Last May’s London Anticorruption Summit seems a long time ago now, given everything that’s happened in the intervening months (especially Brexit and the resulting downfall of David Cameron, who convened the Summit in the first place). But many in the anticorruption community are still hopeful that the London summit, and perhaps future events like it, can help spur more serious international progress on the fight against corruption. As regular GAB readers might recall, shortly after the summit I went through each of the individual country statements to try to figure out what sorts of promises or announcements each of the summit participants had made with respect to several issue areas–those blog posts are here and here.
As I acknowledged in the posts, my efforts were quick & dirty & preliminary. I’m happy to report that Transparency International undertook a much more thorough and systematic effort to go through each of the country statements, identify each separate commitment in each statement, and give each one a 1-3 score on each of three dimensions: (1) whether the commitment is new; (2) whether the commitment is ambitious; and (3) whether the commitment is concrete. TI’s analysis also categorizes the country commitments into 20 different categories: anticorruption environment; anti-money laundering; asset recovery; beneficial ownership; bribery; defense & security; denial of entry; innovation; international anticorruption architecture; law enforcement; natural resources; OECD; open data; private sector; public procurement; public sector integrity; sports; tax; training & assistance; whistleblower/civil society space protection. (Several of the categories are further subdivided into “focus themes.”) The database also includes the full text of each commitment.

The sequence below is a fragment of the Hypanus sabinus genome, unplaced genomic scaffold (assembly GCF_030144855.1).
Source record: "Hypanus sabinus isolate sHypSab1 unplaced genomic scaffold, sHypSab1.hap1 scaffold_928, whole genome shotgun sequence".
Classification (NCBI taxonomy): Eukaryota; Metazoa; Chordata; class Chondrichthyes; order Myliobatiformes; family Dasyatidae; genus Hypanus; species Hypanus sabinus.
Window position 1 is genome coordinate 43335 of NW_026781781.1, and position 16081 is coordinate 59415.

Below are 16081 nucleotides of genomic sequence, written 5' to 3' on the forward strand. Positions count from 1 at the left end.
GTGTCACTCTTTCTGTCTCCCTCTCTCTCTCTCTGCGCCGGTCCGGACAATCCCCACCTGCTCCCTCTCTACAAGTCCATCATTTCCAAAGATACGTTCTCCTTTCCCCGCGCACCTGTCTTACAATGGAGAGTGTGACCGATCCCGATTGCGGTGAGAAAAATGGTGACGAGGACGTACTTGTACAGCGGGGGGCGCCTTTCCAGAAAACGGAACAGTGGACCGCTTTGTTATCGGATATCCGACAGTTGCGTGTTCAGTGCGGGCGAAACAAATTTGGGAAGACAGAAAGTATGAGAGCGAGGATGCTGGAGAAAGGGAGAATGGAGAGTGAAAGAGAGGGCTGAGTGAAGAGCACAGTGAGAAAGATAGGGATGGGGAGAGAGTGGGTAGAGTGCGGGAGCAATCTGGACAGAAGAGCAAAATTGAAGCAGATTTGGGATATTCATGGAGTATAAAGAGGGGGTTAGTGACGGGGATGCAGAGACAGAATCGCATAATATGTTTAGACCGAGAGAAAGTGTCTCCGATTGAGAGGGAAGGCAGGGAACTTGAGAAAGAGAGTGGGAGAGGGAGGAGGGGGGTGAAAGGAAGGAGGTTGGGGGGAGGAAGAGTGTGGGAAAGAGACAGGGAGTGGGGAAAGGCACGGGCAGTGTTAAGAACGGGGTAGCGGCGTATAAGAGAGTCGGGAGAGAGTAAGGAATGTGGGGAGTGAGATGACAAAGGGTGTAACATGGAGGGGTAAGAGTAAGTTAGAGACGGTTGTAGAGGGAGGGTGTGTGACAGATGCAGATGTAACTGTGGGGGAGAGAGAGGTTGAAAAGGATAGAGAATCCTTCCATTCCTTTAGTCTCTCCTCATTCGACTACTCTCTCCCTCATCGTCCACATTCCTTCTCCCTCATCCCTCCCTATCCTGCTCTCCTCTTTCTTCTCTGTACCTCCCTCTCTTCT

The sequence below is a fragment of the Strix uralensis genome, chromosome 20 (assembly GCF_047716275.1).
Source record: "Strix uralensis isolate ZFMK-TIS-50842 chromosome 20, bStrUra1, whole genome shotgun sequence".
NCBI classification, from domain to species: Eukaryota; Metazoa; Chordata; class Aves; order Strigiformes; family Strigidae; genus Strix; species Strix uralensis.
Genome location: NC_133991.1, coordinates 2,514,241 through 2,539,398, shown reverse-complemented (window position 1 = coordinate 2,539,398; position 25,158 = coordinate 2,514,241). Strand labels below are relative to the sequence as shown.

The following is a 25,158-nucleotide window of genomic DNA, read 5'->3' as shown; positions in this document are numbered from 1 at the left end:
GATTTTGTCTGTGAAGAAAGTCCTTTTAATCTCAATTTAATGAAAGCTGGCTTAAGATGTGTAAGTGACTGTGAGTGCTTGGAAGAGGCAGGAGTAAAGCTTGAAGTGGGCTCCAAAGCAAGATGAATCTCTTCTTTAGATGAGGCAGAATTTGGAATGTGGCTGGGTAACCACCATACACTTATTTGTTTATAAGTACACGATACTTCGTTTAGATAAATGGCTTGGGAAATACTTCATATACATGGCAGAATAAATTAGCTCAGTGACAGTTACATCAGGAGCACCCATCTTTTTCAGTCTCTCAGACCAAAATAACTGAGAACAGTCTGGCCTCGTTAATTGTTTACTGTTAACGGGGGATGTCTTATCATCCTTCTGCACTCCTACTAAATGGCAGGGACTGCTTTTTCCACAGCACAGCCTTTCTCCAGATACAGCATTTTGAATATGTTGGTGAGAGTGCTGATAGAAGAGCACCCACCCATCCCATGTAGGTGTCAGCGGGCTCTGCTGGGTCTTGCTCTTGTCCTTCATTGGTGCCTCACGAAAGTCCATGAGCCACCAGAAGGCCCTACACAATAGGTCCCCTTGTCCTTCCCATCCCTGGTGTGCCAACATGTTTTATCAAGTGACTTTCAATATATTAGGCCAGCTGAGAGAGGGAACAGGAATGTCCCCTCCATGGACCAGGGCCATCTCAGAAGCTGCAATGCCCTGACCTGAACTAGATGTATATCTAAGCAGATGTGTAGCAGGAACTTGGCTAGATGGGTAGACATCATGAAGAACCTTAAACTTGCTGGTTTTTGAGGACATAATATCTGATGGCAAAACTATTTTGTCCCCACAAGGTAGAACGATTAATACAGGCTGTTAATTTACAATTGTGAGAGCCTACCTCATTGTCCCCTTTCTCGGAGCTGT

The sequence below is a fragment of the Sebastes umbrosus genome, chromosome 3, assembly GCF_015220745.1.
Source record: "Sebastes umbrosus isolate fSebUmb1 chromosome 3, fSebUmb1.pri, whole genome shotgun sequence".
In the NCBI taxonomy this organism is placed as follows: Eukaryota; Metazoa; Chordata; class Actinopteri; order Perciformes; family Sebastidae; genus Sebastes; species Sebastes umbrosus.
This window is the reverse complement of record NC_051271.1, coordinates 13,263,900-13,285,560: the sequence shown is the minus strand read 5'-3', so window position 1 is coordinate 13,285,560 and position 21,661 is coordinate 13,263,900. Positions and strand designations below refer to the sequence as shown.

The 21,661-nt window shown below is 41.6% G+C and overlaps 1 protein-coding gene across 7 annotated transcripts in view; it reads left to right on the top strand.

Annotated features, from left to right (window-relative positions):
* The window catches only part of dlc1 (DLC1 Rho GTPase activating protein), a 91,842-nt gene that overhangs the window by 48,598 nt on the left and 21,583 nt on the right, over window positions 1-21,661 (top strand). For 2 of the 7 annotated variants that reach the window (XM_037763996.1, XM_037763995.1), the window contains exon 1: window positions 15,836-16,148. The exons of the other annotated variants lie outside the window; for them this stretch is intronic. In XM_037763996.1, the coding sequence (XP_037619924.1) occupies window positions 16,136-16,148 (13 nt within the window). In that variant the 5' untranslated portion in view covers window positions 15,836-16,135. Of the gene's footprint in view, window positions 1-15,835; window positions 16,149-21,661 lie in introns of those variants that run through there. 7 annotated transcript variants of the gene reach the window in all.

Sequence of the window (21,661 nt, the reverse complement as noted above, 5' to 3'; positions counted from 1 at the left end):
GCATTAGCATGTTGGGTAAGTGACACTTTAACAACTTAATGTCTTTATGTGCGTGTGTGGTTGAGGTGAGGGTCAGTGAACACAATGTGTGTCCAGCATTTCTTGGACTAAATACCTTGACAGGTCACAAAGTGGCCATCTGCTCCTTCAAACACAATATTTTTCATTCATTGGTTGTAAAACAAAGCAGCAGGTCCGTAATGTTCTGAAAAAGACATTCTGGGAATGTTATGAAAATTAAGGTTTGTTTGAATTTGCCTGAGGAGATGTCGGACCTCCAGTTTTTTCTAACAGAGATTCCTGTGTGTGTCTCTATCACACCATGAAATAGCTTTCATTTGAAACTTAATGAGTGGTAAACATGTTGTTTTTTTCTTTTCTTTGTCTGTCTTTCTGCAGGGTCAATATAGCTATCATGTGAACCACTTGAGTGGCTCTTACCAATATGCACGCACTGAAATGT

I may do a more substantive follow-up post later on, with my reactions to TI’s report and/or my take on the information contained in the database, but for now I just wanted to say kudos to TI for doing this, and to alert those GAB readers who weren’t already aware of this that they can check out the report and the database here.
Reblogged this on Matthews' Blog.
Unfortunately, most of the Brazilian commitments seem to be nothing more than vague promises. None of them were deemed as “ambitious” or “new” – which is particularly worrisome considering that the country is immersed in an economic and political crisis due, in part, to huge corruption scandals.
Besides this, the vagueness of the commitments made by the Brazilian representatives at the London Summit makes it especially hard for anticorruption advocates and activists to assess the progress of the country towards them.